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Church Exhibition Gallery, Lyman Plant House
September 16 - December 15, 2013

Maize is the largest production crop in the world and plays a central role in all of United States agriculture and food production. Explore the science of maize, one of the most significant crops to humankind for thousands of years, and why it continues to surprise us today.

What is maize? Why is it important? How has it changed? Come and explore the answers to these questions and some of the newest discoveries in modern science through maize. Learn about the genetic research that helps scientists to better understand the evolution of this crop and how that knowledge can improve everyday life, at both a local and global level.

This ancient grain was among the many organisms that evolutionary scientist Charles Darwin examined. In his travels to South America, Darwin recognized the tremendous variation in maize and its long history of intentional breeding. In regards to domestication, Darwin stated,
“Although man does not cause variability and cannot even prevent it, he can select, preserve, and accumulate the variations given to him by the hand of nature almost in any way which he chooses; and thus he can certainly produce a great result” (from The Variation of Animals and Plants Under Domestication, Charles Darwin, 1868).

The exhibition explores how scientists utilize the process of evolution to encourage the selection of “functional”and useful mutations for increased disease resistance, healthier and larger plants, and maintained diversity. The natural diversity within a species can provide a plant with a buffer against changes in its environment, providing the plant with the flexibility to adapt. Scientists are using conventional and molecular plant breeding to combat world health issues, such as vitamin A deficiency, a major health problem for millions of people in the developing world. In extreme situations, for example drought or disease epidemics, diversity can be essential for the survival of the population.

Learn about fascinating advances in the science of plant genetics, the history, the process, and the controversies. Don't miss this opportunity to explore evolution in action through history and science.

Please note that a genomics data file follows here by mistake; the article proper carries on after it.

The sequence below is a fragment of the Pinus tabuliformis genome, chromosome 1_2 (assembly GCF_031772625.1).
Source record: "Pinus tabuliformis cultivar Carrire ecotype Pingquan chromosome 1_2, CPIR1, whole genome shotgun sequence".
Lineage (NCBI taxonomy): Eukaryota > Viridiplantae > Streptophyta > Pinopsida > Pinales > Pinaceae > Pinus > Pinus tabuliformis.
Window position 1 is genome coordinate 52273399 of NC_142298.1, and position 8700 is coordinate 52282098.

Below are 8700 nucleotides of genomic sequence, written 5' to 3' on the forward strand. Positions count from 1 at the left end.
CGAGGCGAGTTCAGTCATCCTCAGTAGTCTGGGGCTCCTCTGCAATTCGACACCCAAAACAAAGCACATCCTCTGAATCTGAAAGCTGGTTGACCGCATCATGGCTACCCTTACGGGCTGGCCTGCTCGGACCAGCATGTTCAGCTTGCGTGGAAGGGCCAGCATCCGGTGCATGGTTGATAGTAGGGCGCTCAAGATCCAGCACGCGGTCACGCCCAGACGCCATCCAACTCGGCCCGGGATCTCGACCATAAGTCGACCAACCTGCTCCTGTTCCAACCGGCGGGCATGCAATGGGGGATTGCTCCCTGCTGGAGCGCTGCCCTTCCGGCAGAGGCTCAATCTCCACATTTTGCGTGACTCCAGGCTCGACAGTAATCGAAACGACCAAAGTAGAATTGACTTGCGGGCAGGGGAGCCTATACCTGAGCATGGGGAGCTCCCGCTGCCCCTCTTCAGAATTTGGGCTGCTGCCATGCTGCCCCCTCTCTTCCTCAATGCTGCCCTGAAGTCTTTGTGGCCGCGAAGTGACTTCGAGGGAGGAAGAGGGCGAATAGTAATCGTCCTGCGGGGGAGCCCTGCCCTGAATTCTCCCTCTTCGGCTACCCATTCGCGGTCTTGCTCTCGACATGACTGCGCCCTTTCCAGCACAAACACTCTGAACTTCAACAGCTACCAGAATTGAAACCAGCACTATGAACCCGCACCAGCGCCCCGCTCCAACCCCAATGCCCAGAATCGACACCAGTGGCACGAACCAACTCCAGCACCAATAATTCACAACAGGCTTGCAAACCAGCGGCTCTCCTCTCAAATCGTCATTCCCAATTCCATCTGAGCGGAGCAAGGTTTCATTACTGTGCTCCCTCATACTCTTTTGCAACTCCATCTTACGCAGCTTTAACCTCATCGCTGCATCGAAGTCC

Download Flyer

Teacher's Guide to the Exhibit

Organized by the Museum of the Earth at the Paleontological Research Institution
made possible by the National Science Foundation


 

Let's Talk Corn!
Friday, November 15, 3:30 - 4:30 pm
McConnell
Foyer

 
Join us for an informal gathering with corn geneticist Edward Buckler and research scientist turned museum educator, Carlyn Buckler, both involved in the development of the Maize exhibit on view at the Botanic Garden. They would be delighted to meet Smith students interested in plants, genetics, and science education, and talk about research and career choices.
Refreshments, including cookies, coffee, and tea.
 

 

Maize Exhibition Lecture
Friday, November 15, 2013 at 7:30 pm
McConnell Hall Room 103
Maize, Mysteries of an Ancient Grain

by Edward S. Buckler

 
Edward Buckler
Research Geneticist at the
USDA- Agricultural Research
Service, Adjunct Professor of
Plant Breeding & Genetics at
Cornell University, and one of
the developers of the exhibition.

Corn, like many crops, has an amazing genetic diversity, especially when compared to our own lineage -- that of mammals. We can read this diversity because DNA sequencing has become 100,000-fold cheaper in the last five years. So, now we know there are more than 100 million common points of genetic variation distributed across corn’s genome, which makes any two varieties far more different genetically than humans and chimpanzees are from one another. Such incredible diversity is the product of evolution and adaptation over the last five million years, and has already allowed corn to respond to selection and breeding in amazing ways. But it also provides the potential for creating a more sustainable crop that satisfies some of the desperate nutritional needs facing many parts of the world today.

 

By combining some of world’s largest field and DNA studies with mathematical analysis, we now understand the complexity of how many genes are involved in variability and their control of how a plant grows. Given this new knowledge, we can make powerful predictions on how a crop plant will look just from its DNA. Researchers around the world are trying to harness this knowledge to accelerate breeding, selecting desirable traits many times faster than before and rapidly delivering more nutritious crops for the developing world. Societally, we now need to discuss and determine the best use of these powerful genetic tools and natural variation. How do we make our crops less susceptible to drought? Should we shift our agriculture to perennials? Can we sequester carbon with a new generation of crops? Plant breeding and genetics has the potential to contribute to -- and solve -- numerous agricultural issues, but the question that remains is how best to use these new technologies, knowledge and resources to increase food security throughout the world.

Followed by a reception with light refreshments at the Lyman Plant House with the Maize exhibition on view and the Chrysanthemum Show illuminated in the Lyman Conservatory.

 



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